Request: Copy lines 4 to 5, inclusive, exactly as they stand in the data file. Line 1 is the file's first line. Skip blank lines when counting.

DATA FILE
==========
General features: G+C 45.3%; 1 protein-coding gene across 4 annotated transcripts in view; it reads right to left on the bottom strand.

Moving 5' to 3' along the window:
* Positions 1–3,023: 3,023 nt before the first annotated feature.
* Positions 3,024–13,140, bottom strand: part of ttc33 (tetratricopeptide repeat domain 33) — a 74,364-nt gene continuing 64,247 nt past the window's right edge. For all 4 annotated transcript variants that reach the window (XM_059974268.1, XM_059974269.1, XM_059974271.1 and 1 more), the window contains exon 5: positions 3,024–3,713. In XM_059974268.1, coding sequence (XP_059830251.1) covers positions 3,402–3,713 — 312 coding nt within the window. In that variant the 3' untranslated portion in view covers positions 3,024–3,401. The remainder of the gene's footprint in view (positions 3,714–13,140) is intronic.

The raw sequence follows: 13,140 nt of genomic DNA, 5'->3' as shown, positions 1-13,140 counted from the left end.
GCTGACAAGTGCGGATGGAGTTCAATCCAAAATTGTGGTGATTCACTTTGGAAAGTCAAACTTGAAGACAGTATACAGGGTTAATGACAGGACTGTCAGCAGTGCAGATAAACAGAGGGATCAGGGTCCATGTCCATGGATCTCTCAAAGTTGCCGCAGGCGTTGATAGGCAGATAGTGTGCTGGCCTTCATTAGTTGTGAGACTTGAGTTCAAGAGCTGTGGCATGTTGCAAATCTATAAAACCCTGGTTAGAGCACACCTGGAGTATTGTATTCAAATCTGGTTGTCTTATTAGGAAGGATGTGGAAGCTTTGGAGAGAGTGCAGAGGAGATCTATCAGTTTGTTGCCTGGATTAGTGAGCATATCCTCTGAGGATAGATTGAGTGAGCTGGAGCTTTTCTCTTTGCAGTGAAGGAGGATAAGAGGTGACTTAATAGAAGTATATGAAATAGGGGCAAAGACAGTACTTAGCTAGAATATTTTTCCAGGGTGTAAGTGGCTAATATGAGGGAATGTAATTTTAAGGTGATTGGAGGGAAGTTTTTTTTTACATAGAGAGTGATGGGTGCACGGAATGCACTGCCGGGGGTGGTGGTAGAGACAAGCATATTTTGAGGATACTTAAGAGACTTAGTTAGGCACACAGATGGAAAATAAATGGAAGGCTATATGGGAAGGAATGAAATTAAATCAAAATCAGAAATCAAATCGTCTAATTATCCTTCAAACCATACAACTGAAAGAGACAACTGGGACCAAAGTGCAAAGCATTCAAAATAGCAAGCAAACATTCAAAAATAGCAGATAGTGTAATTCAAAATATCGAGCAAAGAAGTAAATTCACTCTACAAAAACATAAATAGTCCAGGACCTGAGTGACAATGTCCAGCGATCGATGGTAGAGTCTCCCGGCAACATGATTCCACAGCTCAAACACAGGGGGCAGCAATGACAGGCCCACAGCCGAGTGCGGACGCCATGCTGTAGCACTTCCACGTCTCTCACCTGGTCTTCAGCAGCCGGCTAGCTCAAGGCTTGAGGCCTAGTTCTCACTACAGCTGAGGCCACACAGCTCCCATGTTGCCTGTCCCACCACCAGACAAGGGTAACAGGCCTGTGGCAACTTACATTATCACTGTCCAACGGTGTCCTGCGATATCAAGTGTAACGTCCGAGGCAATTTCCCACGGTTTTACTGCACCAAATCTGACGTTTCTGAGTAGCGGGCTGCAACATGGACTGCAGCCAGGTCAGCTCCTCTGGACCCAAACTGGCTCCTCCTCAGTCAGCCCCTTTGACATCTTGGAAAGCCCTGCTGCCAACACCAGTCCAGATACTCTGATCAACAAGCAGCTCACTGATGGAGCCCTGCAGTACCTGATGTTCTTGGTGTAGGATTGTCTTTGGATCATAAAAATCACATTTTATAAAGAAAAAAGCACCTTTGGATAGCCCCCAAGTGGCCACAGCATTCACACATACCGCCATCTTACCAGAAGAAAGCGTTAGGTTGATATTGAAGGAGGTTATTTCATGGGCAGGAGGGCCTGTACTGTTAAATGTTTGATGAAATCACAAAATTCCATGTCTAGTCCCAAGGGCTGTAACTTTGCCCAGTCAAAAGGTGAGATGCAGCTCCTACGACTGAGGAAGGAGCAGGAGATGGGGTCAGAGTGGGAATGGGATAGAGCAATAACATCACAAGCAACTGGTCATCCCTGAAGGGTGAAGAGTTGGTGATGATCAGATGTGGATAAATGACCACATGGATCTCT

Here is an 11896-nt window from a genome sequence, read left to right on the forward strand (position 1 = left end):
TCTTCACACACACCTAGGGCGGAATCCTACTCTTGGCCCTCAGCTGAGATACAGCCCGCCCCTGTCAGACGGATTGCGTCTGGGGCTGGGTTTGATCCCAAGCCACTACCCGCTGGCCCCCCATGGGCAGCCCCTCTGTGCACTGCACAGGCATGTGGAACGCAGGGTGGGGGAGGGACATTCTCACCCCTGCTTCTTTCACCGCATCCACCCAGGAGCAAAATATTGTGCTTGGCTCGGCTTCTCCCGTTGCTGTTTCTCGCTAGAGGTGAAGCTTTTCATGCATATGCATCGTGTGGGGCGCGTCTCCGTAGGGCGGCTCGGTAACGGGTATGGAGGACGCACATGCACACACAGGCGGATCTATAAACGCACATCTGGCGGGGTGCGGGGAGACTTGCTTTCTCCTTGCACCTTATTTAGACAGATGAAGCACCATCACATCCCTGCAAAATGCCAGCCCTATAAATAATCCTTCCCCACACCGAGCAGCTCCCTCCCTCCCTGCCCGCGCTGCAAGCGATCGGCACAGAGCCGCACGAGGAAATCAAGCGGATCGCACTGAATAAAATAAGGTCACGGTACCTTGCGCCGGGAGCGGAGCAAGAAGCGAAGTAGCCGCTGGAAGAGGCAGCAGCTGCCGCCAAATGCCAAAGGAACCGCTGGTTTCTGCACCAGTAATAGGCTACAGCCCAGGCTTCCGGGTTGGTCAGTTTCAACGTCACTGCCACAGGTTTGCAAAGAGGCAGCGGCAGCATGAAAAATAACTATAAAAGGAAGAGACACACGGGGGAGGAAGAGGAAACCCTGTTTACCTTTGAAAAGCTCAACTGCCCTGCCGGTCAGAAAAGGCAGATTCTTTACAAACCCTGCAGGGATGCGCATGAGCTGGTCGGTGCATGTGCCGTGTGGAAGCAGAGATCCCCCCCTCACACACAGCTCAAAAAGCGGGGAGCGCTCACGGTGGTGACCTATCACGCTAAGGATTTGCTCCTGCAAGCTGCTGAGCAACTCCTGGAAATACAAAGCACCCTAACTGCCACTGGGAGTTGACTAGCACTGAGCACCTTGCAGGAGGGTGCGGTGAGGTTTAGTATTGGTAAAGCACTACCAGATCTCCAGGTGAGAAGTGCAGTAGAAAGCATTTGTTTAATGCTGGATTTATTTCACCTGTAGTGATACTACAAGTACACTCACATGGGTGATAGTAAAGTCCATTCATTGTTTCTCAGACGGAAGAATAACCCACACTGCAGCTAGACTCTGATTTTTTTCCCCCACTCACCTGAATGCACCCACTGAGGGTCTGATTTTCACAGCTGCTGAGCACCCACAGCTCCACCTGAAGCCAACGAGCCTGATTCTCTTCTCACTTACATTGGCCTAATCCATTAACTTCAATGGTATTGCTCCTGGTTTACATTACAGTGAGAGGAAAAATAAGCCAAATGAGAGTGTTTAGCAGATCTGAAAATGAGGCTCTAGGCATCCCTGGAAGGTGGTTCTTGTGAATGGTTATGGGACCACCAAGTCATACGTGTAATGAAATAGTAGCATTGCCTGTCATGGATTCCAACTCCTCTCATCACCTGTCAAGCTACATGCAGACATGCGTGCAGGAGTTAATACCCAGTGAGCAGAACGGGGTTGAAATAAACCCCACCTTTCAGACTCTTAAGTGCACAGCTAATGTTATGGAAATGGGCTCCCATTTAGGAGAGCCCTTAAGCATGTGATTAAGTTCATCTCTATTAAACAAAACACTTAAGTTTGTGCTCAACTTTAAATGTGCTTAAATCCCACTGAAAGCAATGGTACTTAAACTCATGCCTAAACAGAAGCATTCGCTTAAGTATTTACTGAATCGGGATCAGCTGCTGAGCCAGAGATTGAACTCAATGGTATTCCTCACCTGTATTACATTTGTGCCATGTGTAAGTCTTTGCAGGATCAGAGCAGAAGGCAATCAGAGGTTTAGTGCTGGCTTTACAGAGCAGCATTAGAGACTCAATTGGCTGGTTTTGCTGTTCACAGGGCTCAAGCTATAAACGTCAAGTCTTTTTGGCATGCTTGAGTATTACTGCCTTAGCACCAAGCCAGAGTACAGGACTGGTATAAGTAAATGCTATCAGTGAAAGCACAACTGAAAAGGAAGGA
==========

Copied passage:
* Positions 3,024–13,140, bottom strand: part of ttc33 (tetratricopeptide repeat domain 33) — a 74,364-nt gene continuing 64,247 nt past the window's right edge. For all 4 annotated transcript variants that reach the window (XM_059974268.1, XM_059974269.1, XM_059974271.1 and 1 more), the window contains exon 5: positions 3,024–3,713. In XM_059974268.1, coding sequence (XP_059830251.1) covers positions 3,402–3,713 — 312 coding nt within the window. In that variant the 3' untranslated portion in view covers positions 3,024–3,401. The remainder of the gene's footprint in view (positions 3,714–13,140) is intronic.

The raw sequence follows: 13,140 nt of genomic DNA, 5'->3' as shown, positions 1-13,140 counted from the left end.